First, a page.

Under Japanese colonialism from 1910, Communism and Christianity emerged in Korea offering alternative, and mutually antagonistic, ideals for nationalists and for post-colonial development. Broadly speaking, after the liberation from Japan in 1945, the north emerged as a type of Communist state and the south as a right-leaning capitalist state oriented to the West and soon to be followed by the Korean War (1950-1953). This chapter contributes to understanding the relationship between religions and global development by showing how in this context Christianity played a highly significant role the development of South Korea. It will also offer some reasons why Korea’s other religions have had less observable impact on development over this period.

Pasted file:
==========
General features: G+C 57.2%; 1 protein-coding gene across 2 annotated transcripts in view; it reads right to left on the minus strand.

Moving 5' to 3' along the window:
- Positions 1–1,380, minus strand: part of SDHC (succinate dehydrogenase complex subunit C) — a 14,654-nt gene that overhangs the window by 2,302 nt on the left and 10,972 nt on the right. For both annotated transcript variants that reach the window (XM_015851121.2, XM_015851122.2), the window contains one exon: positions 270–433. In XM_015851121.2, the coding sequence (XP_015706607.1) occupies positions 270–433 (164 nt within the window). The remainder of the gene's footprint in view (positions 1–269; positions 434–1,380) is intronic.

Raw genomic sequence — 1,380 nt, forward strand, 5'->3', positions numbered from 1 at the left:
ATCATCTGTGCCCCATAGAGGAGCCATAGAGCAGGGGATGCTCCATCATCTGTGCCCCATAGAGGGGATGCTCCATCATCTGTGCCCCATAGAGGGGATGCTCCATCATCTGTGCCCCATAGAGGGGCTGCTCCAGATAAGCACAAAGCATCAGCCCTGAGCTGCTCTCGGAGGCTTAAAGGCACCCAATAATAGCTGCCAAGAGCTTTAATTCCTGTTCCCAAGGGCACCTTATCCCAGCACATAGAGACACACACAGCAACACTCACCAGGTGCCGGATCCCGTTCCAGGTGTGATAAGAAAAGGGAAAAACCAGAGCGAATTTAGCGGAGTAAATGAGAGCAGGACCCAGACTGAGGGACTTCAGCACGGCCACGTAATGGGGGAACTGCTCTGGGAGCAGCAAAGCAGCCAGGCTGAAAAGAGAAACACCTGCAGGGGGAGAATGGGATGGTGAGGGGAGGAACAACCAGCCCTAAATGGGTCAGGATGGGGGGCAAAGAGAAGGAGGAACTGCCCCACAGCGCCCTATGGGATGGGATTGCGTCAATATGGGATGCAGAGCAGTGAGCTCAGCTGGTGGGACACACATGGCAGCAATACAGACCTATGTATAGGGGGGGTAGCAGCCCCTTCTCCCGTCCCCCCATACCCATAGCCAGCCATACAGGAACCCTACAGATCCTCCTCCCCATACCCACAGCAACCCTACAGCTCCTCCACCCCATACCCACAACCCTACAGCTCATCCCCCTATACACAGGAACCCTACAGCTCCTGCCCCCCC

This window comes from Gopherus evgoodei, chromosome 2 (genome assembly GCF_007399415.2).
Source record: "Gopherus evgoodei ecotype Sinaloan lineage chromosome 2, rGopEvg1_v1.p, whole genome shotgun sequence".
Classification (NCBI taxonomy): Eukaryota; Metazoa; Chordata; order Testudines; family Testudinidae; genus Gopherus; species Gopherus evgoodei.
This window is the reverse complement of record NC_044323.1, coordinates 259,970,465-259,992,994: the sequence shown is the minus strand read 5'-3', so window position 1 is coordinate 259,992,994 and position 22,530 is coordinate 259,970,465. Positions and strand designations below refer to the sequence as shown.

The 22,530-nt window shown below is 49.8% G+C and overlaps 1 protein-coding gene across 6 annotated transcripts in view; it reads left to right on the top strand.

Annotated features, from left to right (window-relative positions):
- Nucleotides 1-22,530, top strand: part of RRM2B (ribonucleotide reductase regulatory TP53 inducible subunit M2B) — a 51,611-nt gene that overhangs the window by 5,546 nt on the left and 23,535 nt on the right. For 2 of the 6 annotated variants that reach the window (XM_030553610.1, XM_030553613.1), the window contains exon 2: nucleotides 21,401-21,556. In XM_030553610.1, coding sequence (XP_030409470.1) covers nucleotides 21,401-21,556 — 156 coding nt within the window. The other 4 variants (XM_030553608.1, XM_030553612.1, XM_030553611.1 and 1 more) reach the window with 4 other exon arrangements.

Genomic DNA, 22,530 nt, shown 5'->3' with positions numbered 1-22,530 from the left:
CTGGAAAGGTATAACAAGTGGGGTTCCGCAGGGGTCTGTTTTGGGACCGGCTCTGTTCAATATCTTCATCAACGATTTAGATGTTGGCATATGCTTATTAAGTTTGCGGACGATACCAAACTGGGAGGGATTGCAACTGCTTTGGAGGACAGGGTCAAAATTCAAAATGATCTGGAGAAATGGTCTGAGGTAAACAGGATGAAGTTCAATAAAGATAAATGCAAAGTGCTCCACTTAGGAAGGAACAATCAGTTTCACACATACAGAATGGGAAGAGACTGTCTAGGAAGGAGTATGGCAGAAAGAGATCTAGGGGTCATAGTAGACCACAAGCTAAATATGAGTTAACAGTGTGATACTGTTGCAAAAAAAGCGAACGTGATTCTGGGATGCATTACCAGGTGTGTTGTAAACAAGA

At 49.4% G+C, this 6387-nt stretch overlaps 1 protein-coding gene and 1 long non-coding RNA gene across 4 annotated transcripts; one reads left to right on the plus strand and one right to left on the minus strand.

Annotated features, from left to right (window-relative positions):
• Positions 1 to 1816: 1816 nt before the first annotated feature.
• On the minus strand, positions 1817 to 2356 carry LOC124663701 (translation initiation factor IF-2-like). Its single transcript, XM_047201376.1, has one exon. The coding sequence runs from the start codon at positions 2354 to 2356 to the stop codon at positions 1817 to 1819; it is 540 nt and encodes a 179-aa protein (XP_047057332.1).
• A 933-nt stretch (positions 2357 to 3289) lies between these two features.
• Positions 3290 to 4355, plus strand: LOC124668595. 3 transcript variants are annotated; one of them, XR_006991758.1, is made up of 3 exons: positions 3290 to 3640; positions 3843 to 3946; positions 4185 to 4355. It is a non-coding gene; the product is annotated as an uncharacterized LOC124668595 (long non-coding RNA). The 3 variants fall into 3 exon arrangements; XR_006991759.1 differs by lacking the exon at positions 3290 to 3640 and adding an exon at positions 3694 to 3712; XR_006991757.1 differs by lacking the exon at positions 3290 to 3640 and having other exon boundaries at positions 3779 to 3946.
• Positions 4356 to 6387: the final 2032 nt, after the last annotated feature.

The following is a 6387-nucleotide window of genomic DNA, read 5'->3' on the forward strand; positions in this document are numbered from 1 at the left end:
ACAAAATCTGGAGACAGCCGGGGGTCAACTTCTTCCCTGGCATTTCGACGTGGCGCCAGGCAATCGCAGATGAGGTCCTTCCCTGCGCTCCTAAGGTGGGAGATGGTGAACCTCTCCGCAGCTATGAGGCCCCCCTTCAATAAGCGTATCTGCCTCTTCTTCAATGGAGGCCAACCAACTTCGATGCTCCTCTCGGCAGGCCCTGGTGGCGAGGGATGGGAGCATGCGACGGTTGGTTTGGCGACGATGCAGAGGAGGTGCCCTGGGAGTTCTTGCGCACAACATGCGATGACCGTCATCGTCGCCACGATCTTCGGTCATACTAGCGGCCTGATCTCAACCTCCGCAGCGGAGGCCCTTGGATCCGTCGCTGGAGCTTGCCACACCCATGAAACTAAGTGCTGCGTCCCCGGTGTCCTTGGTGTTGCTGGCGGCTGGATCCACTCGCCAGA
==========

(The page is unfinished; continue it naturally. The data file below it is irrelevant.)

|Title of host publication||The Routledge Handbook of Religions and Global Development|
|Publication status||Published - 29 Jan 2015|